Alt-pop quartet The Gift have been tipped for global success by countless publications, from The Independent to Drowned In Sound and Music Week. The band have collaborated (even co-written) with Brian Eno, opened for The Flaming Lips (during the 2003 Yoshimi tour) and are previous winners of an MTV Europe ‘Best Act’ award and countless other honours in their native Portugal.
With their latest music video, “Clinic Hope”, the band continue to demonstrate their penchant for writing quirky, interesting songs, full of gorgeous, interlacing vocal lines and character-filled synthesizer parts. As lead singer Sónia Tavares and Brian Eno share vocal duties on the playful, compelling hook, the view is also introduced to another of The Gift’s great strengths: their appreciation of the importance of striking visuals to ‘complete’ their sonic offering.
The video for “Clinic Hope” was directed by Carleton Ranney (whose previous film credits include the excellent and under-appreciated hacker feature Jackrabbit), and is an edgy, inventive portrayal of New York City that also works as a metaphor for the feelings of community and soul-release that music can offer to isolated urban individuals.
It is a beautiful, life-affirming video, and the track itself should convince audiences craving textured, intelligent pop music to look no further than The Gift. We caught up with synth player John Gonçalves and music video director Carleton Ranney to chat about the difficulties of filming in Brooklyn, what to do about music streaming, their Philadelphia blues, and how to resist authoritarianism with your headphones…
For those not familiar with you, how would you describe your sound?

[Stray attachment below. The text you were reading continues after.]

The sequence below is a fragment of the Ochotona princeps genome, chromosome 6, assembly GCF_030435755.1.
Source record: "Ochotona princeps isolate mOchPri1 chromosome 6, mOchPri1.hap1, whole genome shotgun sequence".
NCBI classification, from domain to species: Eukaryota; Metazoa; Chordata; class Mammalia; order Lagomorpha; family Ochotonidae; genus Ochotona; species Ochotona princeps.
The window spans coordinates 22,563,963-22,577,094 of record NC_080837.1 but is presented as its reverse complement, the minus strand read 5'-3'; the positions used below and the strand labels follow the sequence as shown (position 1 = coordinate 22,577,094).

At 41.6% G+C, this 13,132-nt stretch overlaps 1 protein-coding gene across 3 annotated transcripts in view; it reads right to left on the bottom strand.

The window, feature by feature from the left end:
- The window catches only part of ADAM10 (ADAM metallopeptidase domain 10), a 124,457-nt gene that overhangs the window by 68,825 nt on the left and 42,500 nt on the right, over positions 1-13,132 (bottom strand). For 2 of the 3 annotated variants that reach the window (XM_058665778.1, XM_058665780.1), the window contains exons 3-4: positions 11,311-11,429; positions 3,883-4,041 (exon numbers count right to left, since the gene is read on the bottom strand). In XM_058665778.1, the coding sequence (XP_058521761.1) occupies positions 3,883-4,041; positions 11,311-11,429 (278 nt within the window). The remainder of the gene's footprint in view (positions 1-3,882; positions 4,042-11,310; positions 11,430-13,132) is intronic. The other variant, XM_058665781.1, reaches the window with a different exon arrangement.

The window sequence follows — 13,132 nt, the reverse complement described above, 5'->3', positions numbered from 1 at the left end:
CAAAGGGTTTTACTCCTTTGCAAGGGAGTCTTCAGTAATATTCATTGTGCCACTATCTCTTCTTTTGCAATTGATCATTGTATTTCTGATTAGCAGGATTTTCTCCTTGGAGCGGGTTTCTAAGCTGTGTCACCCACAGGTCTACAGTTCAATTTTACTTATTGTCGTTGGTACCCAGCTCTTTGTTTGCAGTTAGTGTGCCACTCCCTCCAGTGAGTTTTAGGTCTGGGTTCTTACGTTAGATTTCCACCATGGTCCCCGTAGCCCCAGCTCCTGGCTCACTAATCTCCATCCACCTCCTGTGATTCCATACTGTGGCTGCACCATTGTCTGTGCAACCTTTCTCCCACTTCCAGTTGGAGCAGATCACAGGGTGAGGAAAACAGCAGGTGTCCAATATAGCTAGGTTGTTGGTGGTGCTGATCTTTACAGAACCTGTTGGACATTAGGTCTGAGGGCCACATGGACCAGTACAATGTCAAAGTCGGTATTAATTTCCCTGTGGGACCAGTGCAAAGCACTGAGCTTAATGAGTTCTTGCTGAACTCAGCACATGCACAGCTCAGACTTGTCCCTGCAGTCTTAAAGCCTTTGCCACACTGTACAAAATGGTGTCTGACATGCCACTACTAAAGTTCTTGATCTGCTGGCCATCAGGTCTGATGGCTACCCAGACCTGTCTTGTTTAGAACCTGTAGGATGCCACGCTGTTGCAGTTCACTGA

John Gonçalves: I always think about our sound as something indie, alternative, with a mix of electronic and pop-rock, but with a sense of elegance to it. I like the word “elegant” to describe our sound, but if I have to highlight something, it is the versatility of the sonority/compositions and the incredible voice of Sónia Tavares, our lead singer.
What are the 5 albums that have influenced you the most?
Radiohead, OK Computer
Arcade Fire, Funeral
Depeche Mode, Songs of Faith and Devotion
U2, Achtung Baby
— Brian Eno (@dark_shark) June 2, 2015
Which other artists are you into at the moment and why?
John Gonçalves: When you say at the moment, that means this past week, because, fortunately for us, we listen to a lot of music every day! Last week was a great week of new music. We listened the new song from The Flaming Lips which reminded me again of the good times of the Yoshimi album. We also listened to the new song from Gorillaz with Benjamin Clementine. We are all huge fans of Damon Albarn: I believe everything he does is incredible and always worth listening to. Besides this, I was listening to the last Angel Olsen album – that was a big surprise for me in last year.